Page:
the age of the screen

“It’s being talked with, not being talked at that teaches children language” – Dr. Hirsh-Pasek

Just a friendly heads up, I understand that this may be a sensitive topic and I have zero judgement regarding screen time as my sense of advocacy results from my own, personal over-use of screen time. It was a blind-spot for me…. a place where I lacked clarity of myself. I’m human, I’m a work in progress. I understand it may seem… strange, that I share screen time information on this platform, but where do people spend their time? My hope is to spread awareness of this epidemic and how it is affecting communication development. My hope is as adults we can change excessive screen time for the next generation….our babies.

The average daily media use for the youth in the US is seven hours and thirty-eight minutes (Westby, 2018). That was me. ME. I was spending a ridiculous amount of time on my phone. Hours wasted. And I don’t consider myself in the “youth” category. Unfortunately, I think this statistic also applies to adults. Don’t get me wrong… screens aren’t bad. There just needs to be some quality control.

Benefits of screens

  • entertainment
  • access to information
  • educational tools
  • economic efficiency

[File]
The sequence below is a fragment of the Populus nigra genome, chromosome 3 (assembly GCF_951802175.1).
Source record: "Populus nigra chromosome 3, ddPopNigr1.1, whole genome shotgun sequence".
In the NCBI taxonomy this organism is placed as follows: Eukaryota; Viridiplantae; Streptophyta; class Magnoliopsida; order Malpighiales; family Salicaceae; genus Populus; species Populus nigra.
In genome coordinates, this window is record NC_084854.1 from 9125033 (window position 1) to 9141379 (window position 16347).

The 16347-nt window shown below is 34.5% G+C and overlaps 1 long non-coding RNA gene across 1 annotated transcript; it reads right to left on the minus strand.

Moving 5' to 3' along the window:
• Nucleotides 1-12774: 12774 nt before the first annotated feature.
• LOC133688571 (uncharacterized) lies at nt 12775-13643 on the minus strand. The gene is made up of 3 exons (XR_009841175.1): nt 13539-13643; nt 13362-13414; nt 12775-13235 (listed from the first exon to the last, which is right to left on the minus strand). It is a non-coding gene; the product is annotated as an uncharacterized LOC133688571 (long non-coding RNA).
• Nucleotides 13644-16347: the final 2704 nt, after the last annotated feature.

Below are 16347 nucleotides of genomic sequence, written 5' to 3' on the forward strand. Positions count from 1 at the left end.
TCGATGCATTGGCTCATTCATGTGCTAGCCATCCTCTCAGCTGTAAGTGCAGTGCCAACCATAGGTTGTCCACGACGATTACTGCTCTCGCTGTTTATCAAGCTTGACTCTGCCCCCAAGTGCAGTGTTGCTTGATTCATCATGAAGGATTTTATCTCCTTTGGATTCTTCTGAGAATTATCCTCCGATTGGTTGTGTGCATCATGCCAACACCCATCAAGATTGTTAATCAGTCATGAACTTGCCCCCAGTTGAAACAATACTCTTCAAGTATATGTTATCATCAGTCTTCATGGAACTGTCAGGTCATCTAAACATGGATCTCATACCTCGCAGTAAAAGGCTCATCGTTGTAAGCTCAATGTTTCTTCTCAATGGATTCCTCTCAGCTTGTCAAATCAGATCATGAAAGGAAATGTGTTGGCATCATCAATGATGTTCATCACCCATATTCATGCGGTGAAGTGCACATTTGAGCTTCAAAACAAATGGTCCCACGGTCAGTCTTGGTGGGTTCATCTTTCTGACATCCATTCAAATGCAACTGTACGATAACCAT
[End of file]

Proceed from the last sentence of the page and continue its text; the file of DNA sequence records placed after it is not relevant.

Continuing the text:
• AAC/speech generating devices


Early intervention and preschool (ages 0-5)

What are young children doing on tablets? There is an app for everything! Puzzles, games, videos, music, flashcards, eBooks. Young children use them anywhere they have to wait. Doctor’s office, restaurants, baseball games, stores. They are missing out on social referencing, observing the environment, developing fine motor skills, exposure to pre-literacy, playing, interacting with caregivers.

Even background TV  (technoference) has been shown to delay language acquisition. Schmidt, M.E., et al. (2008) researched the effects of background television and young children. Their study showed less overall play, each play episode was shorter, and shorter bursts of focused attention. In addition, quantity of words and phrases, and number of new words spoken by the parents was lower than when the TV was off.

Children learn behavior from models. As parents we are trying to do our BEST at all the things. However, our screen time results in missed communication opportunities. It’s not just social media. It’s texting/email, news, looking up a recipe for dinner, paying a bill, ordering a pizza, checking the weather, scheduling an appointment, working from home. To a child ALL of these screen time activities look the same. Super convicting! The link between caregiver screen time and vocabulary is decreased opportunity to learn new vocabulary, decreased social communication, and language models, in addition to, fewer opportunities to ask questions.

School-aged children (ages 5-12)

This is such a tough one because the amount of screen media hasn’t changed much, but HOW kids use media has changed (Robb, 2017). Homework is being completed on a screen. School-aged children are using devices at home, in the classroom, and during social events. There are missed opportunities for learning when screen are present during social events: observing the environment, reading social cues, asking questions, listening to stories, sharing experiences, playing critical thinking games, and imaginative play.

Adolescents (ages 13-18)